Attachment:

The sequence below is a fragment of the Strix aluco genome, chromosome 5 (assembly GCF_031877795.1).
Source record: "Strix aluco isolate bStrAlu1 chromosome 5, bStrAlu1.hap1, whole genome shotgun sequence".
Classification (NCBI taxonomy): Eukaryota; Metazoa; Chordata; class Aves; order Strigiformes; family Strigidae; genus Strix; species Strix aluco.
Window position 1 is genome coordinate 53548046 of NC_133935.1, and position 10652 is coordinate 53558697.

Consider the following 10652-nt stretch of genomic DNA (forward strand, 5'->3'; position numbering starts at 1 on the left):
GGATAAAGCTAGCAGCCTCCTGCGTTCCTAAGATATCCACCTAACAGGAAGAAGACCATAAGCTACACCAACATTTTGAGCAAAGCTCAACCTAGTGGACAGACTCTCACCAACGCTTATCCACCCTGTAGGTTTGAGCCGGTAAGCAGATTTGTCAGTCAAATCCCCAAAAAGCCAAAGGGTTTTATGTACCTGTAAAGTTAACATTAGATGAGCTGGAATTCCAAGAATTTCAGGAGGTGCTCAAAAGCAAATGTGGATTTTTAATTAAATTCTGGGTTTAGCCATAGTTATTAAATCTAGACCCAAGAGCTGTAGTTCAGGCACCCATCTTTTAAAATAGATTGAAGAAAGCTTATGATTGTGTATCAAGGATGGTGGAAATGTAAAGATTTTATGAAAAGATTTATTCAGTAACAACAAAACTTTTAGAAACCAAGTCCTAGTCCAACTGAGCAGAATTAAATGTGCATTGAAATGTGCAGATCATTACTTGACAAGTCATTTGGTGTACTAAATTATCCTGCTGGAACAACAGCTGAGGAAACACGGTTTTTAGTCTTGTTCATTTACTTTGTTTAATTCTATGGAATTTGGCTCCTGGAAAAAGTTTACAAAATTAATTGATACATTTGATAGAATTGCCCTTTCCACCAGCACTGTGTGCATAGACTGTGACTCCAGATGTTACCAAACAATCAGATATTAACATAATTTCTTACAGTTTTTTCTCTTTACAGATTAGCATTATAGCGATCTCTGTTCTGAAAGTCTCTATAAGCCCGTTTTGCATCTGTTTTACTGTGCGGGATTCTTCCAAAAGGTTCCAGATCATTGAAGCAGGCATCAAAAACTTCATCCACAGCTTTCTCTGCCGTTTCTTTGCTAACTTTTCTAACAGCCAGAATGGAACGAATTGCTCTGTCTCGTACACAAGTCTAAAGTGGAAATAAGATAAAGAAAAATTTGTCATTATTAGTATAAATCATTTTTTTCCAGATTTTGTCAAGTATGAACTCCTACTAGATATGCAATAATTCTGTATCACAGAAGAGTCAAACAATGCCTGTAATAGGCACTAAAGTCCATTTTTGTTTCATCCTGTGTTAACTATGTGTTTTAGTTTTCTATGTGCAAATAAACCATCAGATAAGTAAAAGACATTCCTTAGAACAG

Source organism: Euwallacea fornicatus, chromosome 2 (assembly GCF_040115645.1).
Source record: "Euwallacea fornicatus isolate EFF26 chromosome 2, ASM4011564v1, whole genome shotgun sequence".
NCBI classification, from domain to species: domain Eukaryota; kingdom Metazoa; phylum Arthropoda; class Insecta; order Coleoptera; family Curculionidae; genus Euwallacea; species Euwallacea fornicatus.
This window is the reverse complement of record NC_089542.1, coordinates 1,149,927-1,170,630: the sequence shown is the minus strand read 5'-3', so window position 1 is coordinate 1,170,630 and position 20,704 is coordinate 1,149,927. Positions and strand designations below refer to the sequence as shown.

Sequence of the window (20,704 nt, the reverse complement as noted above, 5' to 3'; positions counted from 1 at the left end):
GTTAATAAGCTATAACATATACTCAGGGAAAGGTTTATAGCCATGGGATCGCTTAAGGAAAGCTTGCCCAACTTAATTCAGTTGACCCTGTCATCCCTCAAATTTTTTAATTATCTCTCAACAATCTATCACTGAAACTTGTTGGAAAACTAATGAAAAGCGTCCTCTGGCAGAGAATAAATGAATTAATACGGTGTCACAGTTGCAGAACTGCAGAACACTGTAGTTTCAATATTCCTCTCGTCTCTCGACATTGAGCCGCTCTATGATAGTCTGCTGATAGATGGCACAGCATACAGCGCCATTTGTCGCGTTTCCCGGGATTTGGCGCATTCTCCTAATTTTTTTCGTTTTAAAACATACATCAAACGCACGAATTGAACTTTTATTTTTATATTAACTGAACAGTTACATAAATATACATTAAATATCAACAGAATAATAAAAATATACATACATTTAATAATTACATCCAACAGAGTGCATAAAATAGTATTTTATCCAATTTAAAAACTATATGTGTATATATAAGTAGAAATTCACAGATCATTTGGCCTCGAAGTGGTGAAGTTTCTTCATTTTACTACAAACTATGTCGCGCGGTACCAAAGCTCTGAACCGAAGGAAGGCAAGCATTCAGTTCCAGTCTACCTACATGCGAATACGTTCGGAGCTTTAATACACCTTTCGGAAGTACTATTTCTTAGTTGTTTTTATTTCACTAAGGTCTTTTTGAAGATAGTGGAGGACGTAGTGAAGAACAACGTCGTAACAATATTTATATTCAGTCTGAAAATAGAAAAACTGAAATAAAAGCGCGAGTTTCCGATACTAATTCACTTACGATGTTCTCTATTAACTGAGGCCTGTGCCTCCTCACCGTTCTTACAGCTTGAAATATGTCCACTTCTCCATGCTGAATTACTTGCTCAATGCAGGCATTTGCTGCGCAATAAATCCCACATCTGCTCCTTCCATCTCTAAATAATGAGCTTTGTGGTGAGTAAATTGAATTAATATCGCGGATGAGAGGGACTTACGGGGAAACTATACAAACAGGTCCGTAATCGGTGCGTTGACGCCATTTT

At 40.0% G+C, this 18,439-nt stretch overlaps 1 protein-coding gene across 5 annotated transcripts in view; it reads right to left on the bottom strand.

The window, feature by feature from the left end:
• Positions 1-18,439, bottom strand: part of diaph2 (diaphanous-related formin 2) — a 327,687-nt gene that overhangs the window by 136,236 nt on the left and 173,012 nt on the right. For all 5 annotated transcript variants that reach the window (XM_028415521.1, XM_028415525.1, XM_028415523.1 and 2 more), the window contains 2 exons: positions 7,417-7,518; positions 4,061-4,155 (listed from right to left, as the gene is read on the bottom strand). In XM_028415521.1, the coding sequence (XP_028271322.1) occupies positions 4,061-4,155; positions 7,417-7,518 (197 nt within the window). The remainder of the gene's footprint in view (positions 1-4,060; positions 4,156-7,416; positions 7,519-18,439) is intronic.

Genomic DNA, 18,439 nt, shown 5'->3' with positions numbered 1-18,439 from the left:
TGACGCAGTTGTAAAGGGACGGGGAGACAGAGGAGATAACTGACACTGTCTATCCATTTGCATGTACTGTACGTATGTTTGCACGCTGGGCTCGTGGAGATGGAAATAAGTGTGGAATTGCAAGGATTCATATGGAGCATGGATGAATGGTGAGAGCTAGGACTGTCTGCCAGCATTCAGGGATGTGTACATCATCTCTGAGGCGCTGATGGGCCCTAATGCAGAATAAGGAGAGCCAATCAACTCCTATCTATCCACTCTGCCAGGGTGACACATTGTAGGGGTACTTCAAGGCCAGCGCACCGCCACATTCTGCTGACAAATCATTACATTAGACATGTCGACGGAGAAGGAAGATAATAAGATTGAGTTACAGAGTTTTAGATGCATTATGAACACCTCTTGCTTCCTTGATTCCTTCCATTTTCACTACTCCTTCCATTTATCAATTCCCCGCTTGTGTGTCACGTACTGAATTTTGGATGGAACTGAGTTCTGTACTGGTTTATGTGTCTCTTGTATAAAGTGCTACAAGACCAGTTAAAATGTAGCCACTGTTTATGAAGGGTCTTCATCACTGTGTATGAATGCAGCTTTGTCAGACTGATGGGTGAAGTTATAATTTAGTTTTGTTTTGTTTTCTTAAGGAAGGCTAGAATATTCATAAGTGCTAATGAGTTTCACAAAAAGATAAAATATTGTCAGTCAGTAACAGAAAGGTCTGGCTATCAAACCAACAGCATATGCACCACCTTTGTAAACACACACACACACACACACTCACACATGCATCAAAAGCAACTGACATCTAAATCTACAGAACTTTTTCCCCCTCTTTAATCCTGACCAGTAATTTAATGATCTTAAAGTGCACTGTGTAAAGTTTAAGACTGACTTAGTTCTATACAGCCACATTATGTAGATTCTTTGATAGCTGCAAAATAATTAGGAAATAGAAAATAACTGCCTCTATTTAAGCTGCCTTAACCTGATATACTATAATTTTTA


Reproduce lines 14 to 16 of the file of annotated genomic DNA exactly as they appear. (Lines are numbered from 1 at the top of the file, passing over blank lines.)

The window, feature by feature from the left end:
• Positions 1-18,439, bottom strand: part of diaph2 (diaphanous-related formin 2) — a 327,687-nt gene that overhangs the window by 136,236 nt on the left and 173,012 nt on the right. For all 5 annotated transcript variants that reach the window (XM_028415521.1, XM_028415525.1, XM_028415523.1 and 2 more), the window contains 2 exons: positions 7,417-7,518; positions 4,061-4,155 (listed from right to left, as the gene is read on the bottom strand). In XM_028415521.1, the coding sequence (XP_028271322.1) occupies positions 4,061-4,155; positions 7,417-7,518 (197 nt within the window). The remainder of the gene's footprint in view (positions 1-4,060; positions 4,156-7,416; positions 7,519-18,439) is intronic.

Genomic DNA, 18,439 nt, shown 5'->3' with positions numbered 1-18,439 from the left: